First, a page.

Several countries continue to pave the way for cryptocurrency and blockchain, the latest example being Lesotho in Africa. With a population of only 2.2 million and a relatively small government system, the nation has entered a “memorandum of understanding” (MOU) with the crypto company Apollo to potentially experiment with blockchain technology and see how it can best be implemented into the country’s regulatory bodies.
Apollo Is About to Empower Lesotho with Blockchain
Lesotho announced in a statement that it is hoping blockchain can potentially improve the country’s present circumstances surrounding poverty, education, employment and even the private sector. The memorandum was signed by the Ministry of Communication, Science and Technology.
Apollo has grown over the previous years and is much more than a simple trading platform. It also offers a digital voting system to customers, along with decentralized file storage services. Steve McCullah, business development director at Apollo, explains:
The company currently has department offices in both Europe and the U.S., with a new operations office currently being set up in Sandton, South Africa to focus on our Africa initiative… Although the exact contents of the MOU are currently confidential, we can say that we are working to design a major government platform… Blockchain has always been the most secure technology to build government systems, but until now, the vulnerabilities have outweighed the benefits.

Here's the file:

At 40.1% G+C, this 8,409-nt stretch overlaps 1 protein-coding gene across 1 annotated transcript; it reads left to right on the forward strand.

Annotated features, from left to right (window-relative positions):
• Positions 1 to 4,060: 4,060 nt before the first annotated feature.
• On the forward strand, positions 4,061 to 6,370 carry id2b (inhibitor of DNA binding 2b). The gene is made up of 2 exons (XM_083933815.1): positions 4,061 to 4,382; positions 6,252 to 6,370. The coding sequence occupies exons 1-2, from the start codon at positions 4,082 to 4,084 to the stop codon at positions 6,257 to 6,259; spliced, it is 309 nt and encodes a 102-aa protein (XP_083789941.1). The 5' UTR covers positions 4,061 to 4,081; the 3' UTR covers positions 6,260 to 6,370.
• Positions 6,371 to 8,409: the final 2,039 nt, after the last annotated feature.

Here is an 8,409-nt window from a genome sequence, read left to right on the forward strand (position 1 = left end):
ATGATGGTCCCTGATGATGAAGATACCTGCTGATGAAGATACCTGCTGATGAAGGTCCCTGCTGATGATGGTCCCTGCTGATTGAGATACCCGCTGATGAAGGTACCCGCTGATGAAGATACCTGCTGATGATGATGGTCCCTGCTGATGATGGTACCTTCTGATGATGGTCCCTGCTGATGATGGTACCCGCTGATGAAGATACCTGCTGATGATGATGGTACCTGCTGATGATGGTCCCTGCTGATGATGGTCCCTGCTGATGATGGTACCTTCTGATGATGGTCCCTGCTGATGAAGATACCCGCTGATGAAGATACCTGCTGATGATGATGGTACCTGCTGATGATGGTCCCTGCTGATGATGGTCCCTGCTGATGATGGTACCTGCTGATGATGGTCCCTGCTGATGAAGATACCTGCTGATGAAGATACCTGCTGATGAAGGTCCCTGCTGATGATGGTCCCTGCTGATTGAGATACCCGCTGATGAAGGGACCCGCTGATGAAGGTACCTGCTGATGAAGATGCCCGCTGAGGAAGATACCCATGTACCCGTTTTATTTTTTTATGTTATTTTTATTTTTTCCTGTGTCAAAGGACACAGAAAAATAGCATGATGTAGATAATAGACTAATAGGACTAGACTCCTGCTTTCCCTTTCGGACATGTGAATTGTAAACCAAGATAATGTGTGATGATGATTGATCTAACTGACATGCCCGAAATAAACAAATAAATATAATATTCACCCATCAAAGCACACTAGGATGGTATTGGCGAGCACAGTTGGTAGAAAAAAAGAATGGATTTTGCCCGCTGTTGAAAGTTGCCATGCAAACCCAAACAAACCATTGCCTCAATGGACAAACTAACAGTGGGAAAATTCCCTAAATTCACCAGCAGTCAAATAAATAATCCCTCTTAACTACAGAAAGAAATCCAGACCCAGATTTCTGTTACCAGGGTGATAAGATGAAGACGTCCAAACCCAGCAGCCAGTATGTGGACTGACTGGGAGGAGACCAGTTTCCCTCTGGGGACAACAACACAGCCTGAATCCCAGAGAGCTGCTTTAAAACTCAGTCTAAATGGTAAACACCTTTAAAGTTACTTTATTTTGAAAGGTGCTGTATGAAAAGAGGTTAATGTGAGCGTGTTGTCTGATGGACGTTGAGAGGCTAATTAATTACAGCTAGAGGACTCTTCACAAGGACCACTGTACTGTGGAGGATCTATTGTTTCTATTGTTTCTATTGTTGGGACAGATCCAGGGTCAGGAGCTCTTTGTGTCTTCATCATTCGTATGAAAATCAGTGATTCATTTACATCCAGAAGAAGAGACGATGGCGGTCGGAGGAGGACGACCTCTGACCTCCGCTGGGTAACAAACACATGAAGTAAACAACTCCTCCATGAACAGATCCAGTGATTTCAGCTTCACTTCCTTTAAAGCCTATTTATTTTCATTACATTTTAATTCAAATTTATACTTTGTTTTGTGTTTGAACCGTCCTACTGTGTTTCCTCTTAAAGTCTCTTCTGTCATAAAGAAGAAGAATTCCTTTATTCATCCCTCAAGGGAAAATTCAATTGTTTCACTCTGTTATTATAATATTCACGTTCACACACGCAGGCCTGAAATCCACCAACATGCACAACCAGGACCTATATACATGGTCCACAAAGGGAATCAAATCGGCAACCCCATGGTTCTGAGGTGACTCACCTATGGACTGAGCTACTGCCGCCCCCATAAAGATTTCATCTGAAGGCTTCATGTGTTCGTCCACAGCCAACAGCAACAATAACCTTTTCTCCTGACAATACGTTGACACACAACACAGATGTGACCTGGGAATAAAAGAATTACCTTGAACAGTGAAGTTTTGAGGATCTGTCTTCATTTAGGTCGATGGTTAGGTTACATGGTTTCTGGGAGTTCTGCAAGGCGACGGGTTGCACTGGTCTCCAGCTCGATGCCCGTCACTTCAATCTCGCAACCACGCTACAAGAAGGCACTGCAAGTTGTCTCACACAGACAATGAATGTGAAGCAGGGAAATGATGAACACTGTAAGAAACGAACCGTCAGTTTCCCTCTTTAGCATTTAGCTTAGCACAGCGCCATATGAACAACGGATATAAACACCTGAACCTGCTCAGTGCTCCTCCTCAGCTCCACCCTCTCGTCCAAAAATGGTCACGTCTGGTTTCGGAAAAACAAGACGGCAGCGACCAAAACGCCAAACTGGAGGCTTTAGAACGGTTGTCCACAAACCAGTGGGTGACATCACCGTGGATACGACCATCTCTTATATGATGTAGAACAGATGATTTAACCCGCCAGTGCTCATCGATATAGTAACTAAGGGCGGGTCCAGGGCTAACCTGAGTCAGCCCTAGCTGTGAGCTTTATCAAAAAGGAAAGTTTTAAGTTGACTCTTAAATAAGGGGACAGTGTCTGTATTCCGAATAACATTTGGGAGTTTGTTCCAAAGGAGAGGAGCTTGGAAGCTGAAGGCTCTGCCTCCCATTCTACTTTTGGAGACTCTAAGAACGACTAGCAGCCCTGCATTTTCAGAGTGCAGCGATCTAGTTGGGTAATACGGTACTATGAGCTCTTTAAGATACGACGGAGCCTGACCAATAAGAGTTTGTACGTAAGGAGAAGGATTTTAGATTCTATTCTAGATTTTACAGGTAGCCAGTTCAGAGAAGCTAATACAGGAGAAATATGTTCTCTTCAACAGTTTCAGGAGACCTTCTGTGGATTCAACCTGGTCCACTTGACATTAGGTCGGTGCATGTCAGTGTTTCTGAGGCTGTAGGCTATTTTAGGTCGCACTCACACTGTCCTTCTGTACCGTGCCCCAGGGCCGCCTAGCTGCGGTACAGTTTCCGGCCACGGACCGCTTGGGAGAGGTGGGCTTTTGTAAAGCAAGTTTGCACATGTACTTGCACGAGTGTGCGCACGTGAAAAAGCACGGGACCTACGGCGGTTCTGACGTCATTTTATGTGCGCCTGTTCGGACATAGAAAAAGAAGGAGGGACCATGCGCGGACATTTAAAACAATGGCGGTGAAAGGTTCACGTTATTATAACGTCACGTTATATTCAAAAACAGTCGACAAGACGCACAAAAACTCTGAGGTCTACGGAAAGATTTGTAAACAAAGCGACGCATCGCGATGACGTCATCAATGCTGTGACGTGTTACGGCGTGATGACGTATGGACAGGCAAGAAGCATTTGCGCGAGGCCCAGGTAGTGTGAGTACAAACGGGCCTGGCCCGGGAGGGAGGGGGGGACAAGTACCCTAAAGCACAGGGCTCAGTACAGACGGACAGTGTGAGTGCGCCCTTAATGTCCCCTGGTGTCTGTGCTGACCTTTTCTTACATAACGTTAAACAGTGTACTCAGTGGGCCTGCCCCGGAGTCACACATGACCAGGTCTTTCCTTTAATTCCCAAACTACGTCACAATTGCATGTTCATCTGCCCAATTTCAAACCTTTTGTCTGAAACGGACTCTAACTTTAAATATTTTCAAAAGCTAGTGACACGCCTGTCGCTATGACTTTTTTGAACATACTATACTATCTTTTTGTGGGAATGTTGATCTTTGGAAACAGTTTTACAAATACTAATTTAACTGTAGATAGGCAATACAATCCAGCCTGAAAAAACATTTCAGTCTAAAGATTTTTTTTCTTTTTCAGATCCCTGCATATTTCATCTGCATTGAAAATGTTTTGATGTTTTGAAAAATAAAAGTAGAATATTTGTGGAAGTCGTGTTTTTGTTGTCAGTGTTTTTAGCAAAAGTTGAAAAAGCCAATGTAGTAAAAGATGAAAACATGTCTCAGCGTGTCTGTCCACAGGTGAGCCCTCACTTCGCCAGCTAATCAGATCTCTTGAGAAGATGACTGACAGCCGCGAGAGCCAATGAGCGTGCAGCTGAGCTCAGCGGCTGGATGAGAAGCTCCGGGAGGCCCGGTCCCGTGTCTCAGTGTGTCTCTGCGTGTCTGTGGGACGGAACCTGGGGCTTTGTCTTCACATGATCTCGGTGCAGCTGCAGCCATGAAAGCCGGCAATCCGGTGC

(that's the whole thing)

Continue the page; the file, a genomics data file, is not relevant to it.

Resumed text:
Blockchain is still widely revered as a financial form of technology, though for the most part, it can service other industries – i.e. supply chains – as well. Sadly, the technology hasn’t been widely explored in these areas, but Apollo is looking to change all that.
The company claims the technology has the power to alleviate the world of several social problems that have seemingly become to heavy or too large for standard legislation to handle. Apollo wants to see governments in control of the challenges they’re facing and enable economies to become more powerful and self-sustaining.
Exploring New Territory
McCullah claims that the partnership is looking to revamp Lesotho’s import and export business, which includes the highly controversial practice of diamond mining. He says:
Apollo, among many other things, is one of the only blockchains that has the capability to sustain daily transactions for millions of people over an indefinite period. Unlike nearly every blockchain on the market, Apollo does not suffer from debilitating sustainability issues such as blockchain bloat. Apollo is the first blockchain to implement database sharding, a technology that has made Apollo one of the first truly sustainable blockchains on Earth. Other proprietary technologies like adaptive forging allow Apollo to not only be sustainable but incredibly fast.
Other countries that have devoted themselves to blockchain include Switzerland, which is home to what’s affectionately known as “Crypto Valley,” a region housing many of the world’s leading cryptocurrency and blockchain-based business ventures.
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